Cinnamon: The World’s Most Popular Baking Spice

Cinnamon’s distinctive taste and aroma can be enjoyed solo as in cinnamon rolls, or in tandem with other warm spices like cloves, nutmeg, and allspice: in cakes, cookies and fruit crisps, breads and pies, puddings, ice cream—you name it!

It’s also common in savory dishes—like soups, sauces, chutneys, curries, catsup, pickles, squash, potatoes, green beans, red beets, applesauce, vinegars, meat, fish and poultry glazes and marinades and grains. Or try it in hot drinks like cider, coffee, tea, and cocoa, too.

It depends on the cook developing the blend, of course, but because it complements so many foods and other spices, you can often find cinnamon in many spice blends, such as curry powder, garam masala, sambhar powder, and five spice powder. Baking blends like apple pie spice and pumpkin pie spice, as well as many pickling blends, seafood boil blends, tea blends (like Chai), and mulling spice blends also rely upon cinnamon.

While the names cinnamon and cassia are often used interchangeably—and the plants are related—there are botanical and practical differences. Cassia is reddish-brown and pungently sweet; it’s grown primarily in China and the Indonesian islands. (The outer bark isn’t removed during the harvesting of cassia.) True cinnamon, on the other hand, is buff-colored and mild; it generally comes from Sri Lanka (ancient Ceylon, from which it gets its name) and the Malabar Coast of India. Cinnamon is considered a more complex flavor, spicy rather than sweet, with woody undertones. Each holds its place in various ethnic cuisines and kitchens. Most of the powdered cinnamon sold in supermarkets today is cassia.

By the way, you can tell cinnamon sticks from cassia sticks by the way they curl: cinnamon sticks roll from only one side, but cassia sticks curl inward from both sides toward the center.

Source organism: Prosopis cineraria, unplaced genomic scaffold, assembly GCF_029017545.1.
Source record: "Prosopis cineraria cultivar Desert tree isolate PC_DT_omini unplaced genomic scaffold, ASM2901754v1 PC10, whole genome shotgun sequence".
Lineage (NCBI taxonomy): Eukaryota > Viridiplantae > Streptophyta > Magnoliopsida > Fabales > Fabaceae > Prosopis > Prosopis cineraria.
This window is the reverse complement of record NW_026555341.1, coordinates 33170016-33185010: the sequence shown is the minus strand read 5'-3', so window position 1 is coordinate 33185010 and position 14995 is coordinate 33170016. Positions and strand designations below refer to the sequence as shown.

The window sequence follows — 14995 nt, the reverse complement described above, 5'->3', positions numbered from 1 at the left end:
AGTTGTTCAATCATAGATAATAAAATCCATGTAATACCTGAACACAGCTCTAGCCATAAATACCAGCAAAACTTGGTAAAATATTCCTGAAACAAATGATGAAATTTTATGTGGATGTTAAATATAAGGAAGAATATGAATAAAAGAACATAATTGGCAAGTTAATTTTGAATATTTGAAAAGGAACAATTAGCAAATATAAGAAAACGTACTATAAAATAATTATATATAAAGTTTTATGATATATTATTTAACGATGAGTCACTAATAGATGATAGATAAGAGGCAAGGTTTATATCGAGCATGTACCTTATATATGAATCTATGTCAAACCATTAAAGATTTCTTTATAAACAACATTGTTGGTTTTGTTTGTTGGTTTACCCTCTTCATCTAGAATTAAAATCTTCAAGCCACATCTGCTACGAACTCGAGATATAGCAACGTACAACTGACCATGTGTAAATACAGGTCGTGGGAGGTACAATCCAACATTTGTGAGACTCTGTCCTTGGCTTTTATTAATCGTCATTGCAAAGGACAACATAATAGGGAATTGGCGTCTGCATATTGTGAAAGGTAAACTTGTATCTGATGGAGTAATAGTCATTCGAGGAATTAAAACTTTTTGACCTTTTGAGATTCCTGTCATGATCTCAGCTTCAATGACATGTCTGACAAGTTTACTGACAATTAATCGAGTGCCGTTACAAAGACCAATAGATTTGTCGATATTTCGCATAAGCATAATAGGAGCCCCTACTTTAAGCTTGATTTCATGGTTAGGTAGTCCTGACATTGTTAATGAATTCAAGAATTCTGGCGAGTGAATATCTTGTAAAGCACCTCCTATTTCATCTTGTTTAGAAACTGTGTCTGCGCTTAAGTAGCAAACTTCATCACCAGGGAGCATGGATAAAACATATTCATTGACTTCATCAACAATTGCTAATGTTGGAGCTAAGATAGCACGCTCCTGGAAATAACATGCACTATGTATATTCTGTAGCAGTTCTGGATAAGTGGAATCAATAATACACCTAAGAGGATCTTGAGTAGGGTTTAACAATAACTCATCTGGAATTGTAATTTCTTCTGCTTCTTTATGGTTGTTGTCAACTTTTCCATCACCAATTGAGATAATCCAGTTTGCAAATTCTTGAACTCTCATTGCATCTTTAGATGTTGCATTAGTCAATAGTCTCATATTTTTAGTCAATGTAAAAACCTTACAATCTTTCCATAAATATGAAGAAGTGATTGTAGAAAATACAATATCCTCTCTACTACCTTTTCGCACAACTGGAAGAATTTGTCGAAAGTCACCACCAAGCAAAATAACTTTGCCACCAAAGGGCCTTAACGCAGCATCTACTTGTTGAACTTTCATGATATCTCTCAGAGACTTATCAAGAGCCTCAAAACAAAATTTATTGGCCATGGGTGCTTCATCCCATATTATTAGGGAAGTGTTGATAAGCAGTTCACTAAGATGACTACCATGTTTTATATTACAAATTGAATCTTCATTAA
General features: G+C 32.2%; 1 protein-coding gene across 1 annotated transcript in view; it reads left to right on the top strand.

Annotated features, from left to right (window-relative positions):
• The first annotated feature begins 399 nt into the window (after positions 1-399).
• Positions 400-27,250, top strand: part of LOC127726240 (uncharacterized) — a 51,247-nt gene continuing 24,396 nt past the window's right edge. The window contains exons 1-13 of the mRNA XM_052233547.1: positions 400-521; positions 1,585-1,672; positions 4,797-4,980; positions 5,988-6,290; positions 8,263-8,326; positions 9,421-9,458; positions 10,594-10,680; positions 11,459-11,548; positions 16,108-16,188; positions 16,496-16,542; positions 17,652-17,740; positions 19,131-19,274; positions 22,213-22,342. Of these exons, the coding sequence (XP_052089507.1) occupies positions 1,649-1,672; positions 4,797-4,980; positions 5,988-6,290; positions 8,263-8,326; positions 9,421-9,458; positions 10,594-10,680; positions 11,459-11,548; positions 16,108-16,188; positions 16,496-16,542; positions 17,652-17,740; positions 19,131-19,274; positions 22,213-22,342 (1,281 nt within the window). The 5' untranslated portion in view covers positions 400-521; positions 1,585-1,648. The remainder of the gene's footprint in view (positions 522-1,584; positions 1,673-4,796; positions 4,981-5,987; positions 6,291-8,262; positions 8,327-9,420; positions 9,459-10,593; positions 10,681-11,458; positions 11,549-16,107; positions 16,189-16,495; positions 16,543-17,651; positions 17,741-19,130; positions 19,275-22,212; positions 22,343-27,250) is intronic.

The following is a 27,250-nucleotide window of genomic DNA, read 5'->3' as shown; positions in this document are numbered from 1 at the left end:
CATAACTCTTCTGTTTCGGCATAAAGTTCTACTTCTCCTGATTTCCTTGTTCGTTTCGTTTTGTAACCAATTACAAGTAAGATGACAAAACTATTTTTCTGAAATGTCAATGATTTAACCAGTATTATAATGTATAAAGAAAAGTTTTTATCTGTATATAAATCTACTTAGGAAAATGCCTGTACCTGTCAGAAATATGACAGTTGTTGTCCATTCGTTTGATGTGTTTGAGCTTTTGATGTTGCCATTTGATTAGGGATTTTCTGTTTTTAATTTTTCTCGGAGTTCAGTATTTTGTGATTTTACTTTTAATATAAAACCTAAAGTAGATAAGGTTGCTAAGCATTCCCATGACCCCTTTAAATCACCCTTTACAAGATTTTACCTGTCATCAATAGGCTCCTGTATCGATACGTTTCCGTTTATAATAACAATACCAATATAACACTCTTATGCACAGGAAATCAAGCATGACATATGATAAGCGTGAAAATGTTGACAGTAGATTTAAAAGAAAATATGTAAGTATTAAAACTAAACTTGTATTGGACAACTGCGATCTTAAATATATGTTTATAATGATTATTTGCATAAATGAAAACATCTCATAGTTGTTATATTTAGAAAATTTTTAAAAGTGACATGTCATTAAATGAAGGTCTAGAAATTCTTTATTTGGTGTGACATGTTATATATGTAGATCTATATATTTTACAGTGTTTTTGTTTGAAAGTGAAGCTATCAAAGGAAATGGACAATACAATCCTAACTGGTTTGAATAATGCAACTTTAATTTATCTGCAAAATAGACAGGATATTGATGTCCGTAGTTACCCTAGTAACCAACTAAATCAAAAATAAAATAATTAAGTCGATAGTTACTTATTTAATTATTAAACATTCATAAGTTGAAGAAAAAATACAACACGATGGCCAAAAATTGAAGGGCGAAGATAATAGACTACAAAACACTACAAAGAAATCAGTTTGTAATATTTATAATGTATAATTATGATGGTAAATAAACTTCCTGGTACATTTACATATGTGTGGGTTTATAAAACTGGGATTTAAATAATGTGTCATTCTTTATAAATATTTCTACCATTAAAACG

About our cinnamon: Our Indonesian cassia (Cinnamomum burmanii) — considered the most flavorful in the world — comes from Mt. Korintje in Sumatra, where the altitude contributes to the spice’s intense, reddish-brown color and strong flavor.

In the mountainous regions of North Vietnam, farmers harvest Frontier’s Vietnamese cinnamon (Cinnamomum loureirii) from trees that have matured at least 20 years. Its pungent aroma and rich flavor is the result of the high oil content; we purchase cinnamon cut from the base of the tree, where the highest concentration or oil is found. We also offer Cinnamomum verum, or “true cinnamon,” from Sri Lanka.

Now that we’ve got you craving this delicious spice, here’s a simple way to enjoy it — perfect for a winter’s day. Wrap your hands around a mug of this wonderful hot beverage. No baking required!

Cinnamon Soother

2 cups boiling water
1 teaspoon favorite green or black tea
1 teaspoon dried chamomile leaves
2 teaspoons honey (or to taste)
1 teaspoon lemon juice, freshly squeezed
1 teaspoon cinnamon granules
2 cinnamon sticks (for stirring)

Pour boiling water over tea and chamomile leaves. Steep, covered, for about 10 minutes. Strain. Stir in honey, lemon juice, and cinnamon granules. Pour into two cups and add cinnamon stick stirrers. Serve hot or iced.

Of course, since cinnamon is so popular for baking, here are some other recipes containing cinnamon you may want to try.

We’d love to hear your favorite ways to savor the flavor of cinnamon.

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